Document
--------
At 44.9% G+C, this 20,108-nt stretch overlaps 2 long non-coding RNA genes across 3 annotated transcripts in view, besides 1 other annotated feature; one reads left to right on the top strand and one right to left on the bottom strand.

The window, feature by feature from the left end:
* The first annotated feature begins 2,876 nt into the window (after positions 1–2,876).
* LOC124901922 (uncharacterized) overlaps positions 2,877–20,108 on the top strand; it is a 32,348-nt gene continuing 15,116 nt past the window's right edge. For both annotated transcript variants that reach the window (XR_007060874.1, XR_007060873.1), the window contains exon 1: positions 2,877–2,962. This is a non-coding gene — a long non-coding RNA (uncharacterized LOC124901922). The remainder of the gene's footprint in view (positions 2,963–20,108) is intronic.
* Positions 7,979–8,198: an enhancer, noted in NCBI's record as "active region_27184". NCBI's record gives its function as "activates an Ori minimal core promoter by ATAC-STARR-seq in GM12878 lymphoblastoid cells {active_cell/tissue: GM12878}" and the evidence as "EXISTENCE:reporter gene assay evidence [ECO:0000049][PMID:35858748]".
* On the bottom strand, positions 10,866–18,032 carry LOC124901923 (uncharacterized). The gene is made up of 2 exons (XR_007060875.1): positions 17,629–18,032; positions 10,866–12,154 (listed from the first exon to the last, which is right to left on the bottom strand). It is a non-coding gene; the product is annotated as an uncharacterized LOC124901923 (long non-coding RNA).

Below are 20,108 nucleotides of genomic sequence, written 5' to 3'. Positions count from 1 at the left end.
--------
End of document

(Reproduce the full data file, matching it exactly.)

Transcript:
At 44.9% G+C, this 20,108-nt stretch overlaps 2 long non-coding RNA genes across 3 annotated transcripts in view, besides 1 other annotated feature; one reads left to right on the top strand and one right to left on the bottom strand.

The window, feature by feature from the left end:
* The first annotated feature begins 2,876 nt into the window (after positions 1–2,876).
* LOC124901922 (uncharacterized) overlaps positions 2,877–20,108 on the top strand; it is a 32,348-nt gene continuing 15,116 nt past the window's right edge. For both annotated transcript variants that reach the window (XR_007060874.1, XR_007060873.1), the window contains exon 1: positions 2,877–2,962. This is a non-coding gene — a long non-coding RNA (uncharacterized LOC124901922). The remainder of the gene's footprint in view (positions 2,963–20,108) is intronic.
* Positions 7,979–8,198: an enhancer, noted in NCBI's record as "active region_27184". NCBI's record gives its function as "activates an Ori minimal core promoter by ATAC-STARR-seq in GM12878 lymphoblastoid cells {active_cell/tissue: GM12878}" and the evidence as "EXISTENCE:reporter gene assay evidence [ECO:0000049][PMID:35858748]".
* On the bottom strand, positions 10,866–18,032 carry LOC124901923 (uncharacterized). The gene is made up of 2 exons (XR_007060875.1): positions 17,629–18,032; positions 10,866–12,154 (listed from the first exon to the last, which is right to left on the bottom strand). It is a non-coding gene; the product is annotated as an uncharacterized LOC124901923 (long non-coding RNA).

Below are 20,108 nucleotides of genomic sequence, written 5' to 3'. Positions count from 1 at the left end.